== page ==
• “If I told you our growth was phenomenal and you could go as far as your abilities would take you, where would that be, and how quickly?”

That can give you some opportunities to get more specific about your goals and explain how they sync up with the employer’s. And the good news is that these more specific questions are the type that’s easier to prepare for.

The Not-So-Good Answers

Some candidates think they’re being bold by telling hiring managers that in five years they want “your job.” But that’s a trite response, and it’s time to retire it.

At the same time, there are perils to offering the generic answer above and leaving it at that, especially if the interviewer probes for more. Your inability or unwillingness to cite specific, positive goals may give the impression, warranted or not, that you haven’t taken the time to really think about your future, which makes it impossible for the interviewer to assess whether there’s a “fit” between their goals and yours.


You also probably shouldn’t insist you want to be in the same job for which you’re applying. That can seem insufficiently ambitious at best and disingenuous at worst. In fact, any answer that reveals unrealistic expectations is probably one to avoid. A savvy candidate should have some idea of the time it takes to climb the career ladder in a particular industry or even in a certain company. Any expectations that are too ambitious will give an interviewer pause. If a law school grad, for example, seeks to make partner in four years—when the average for all firms is seven and, for this one, 10—it will make even novice interviewers question the extent and effectiveness of your pre-interview research.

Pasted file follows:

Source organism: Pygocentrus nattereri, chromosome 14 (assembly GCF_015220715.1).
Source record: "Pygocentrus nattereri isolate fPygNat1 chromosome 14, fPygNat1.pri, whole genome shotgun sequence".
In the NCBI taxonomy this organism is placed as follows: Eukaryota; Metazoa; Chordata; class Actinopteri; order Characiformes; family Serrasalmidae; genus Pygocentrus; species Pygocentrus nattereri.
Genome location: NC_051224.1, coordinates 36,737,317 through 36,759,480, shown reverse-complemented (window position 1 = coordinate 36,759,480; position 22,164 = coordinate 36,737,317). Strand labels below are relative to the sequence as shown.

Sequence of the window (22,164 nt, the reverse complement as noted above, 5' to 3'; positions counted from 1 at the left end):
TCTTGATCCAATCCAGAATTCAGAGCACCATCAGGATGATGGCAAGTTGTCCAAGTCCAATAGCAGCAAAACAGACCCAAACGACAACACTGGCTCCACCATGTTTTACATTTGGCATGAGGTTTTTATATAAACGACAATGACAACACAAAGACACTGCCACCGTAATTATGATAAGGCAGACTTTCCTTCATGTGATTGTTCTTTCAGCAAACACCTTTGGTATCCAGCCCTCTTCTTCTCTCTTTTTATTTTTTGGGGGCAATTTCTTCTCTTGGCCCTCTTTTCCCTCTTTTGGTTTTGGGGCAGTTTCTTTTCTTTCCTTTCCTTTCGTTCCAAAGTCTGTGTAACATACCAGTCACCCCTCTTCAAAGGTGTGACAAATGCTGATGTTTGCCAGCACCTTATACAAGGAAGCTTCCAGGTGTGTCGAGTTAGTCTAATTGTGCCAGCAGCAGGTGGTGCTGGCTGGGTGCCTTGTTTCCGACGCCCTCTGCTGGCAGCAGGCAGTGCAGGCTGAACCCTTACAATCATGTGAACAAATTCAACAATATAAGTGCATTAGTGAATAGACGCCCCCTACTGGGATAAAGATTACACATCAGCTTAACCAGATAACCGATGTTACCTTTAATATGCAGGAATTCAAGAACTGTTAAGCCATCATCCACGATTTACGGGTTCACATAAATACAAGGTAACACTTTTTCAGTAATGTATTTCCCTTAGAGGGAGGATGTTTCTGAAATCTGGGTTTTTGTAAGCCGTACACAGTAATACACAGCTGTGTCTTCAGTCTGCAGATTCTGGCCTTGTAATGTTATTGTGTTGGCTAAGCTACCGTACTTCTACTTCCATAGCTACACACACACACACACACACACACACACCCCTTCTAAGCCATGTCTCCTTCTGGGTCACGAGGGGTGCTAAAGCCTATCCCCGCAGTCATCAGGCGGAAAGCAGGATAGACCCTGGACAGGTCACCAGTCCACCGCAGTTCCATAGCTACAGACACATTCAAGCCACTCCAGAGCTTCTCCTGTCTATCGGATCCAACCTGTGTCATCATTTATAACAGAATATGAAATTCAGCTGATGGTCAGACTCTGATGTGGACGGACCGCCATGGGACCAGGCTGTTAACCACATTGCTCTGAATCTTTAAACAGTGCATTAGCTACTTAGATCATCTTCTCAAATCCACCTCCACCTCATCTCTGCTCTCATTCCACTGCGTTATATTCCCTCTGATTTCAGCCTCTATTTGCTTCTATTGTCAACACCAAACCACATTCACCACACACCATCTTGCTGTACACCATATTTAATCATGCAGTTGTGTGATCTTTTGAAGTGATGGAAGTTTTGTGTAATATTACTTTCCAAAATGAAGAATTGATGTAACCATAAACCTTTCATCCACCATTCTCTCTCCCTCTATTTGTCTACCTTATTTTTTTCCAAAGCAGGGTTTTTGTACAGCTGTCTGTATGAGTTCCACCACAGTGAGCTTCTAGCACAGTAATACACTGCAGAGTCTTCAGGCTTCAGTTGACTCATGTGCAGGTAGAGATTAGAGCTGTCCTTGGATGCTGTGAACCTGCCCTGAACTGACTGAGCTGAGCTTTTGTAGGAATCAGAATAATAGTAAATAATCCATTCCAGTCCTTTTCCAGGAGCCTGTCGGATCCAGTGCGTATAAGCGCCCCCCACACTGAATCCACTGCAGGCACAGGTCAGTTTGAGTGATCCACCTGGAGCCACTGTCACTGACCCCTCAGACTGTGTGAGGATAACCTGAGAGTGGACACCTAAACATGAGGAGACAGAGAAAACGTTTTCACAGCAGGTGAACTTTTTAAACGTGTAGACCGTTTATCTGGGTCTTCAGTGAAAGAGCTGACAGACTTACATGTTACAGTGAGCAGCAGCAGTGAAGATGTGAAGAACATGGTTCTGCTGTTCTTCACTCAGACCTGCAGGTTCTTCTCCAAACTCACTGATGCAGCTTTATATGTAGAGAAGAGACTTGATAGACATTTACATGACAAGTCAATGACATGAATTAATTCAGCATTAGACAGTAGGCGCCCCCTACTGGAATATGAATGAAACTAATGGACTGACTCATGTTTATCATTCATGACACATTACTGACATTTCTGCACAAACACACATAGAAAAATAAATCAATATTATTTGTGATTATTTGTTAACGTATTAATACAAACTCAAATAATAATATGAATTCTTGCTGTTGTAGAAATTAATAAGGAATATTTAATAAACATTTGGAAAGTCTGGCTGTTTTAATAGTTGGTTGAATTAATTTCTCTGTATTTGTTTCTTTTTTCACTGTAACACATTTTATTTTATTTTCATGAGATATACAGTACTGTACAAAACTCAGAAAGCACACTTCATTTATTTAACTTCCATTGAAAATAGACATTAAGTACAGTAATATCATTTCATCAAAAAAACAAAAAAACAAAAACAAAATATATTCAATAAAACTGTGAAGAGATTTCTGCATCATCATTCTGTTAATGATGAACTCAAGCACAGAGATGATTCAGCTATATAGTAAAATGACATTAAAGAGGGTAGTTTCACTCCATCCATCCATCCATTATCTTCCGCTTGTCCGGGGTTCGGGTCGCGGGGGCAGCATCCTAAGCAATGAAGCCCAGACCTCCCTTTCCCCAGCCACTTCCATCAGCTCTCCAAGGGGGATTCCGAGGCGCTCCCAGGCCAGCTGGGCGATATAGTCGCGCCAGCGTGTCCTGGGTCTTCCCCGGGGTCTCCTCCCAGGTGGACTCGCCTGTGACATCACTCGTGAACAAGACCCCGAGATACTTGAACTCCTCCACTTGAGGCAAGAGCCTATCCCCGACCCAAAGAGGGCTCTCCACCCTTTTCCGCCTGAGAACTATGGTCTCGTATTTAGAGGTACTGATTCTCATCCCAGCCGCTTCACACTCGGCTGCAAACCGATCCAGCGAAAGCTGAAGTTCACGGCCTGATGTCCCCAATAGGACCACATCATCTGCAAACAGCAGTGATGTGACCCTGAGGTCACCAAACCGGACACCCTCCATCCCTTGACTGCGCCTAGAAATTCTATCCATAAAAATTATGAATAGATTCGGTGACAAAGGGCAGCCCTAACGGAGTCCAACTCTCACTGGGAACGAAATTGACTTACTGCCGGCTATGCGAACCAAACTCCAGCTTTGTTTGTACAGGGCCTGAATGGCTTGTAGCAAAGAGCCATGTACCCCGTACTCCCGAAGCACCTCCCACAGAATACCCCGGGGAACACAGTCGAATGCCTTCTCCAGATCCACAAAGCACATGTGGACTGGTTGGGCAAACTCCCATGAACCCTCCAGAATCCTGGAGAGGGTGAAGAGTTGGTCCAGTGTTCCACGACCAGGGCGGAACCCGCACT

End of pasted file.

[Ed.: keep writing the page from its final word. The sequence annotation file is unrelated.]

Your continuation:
There’s nothing wrong with showing confidence, but a savvy candidate should temper those expectations during the interview. Most interviewers are aware that some candidates do “break the rules” successfully, but they will get a little nervous around people who don’t seem to know them in the first place.

If you think you’ve made an interviewer worry that her company couldn’t possibly deliver on the promises you seem to want to hear, you can expect a follow-up question: “How soon after you’re hired do you think you can contribute to our success?” Even someone with a tremendous amount of pertinent experience knows full well that each company has its own way of doing things; the learning curve may be just a few weeks or many months, depending on circumstances.

So any candidate—but especially an overly ambitious young person—who blithely assures an interviewer she’ll be productive from day one is cause for concern. The interviewer may really be trying to assess how trainable you are, and you’ve just announced that you already know it all! Not a good start.

Finally, keep in mind that even though you’re being asked to talk about long-term goals, this isn’t a conversation in a bar with a friend. Don’t rattle off some remarkable response that can only be deemed a fantasy–even if it is one you hold dear–to be retired, own their your business, live on the beach, and so on.

The key instead is to keep your answers pertinent to your immediate job search and your expectations for growth in and beyond the position you’re applying for. Keep that in mind and you’ll hit it out of the park.


This article is adapted from 101 Great Answers to the Toughest Interview Questions, 25th Anniversary Edition by Ron Fry (Career Press, 2016). It is reprinted with permission.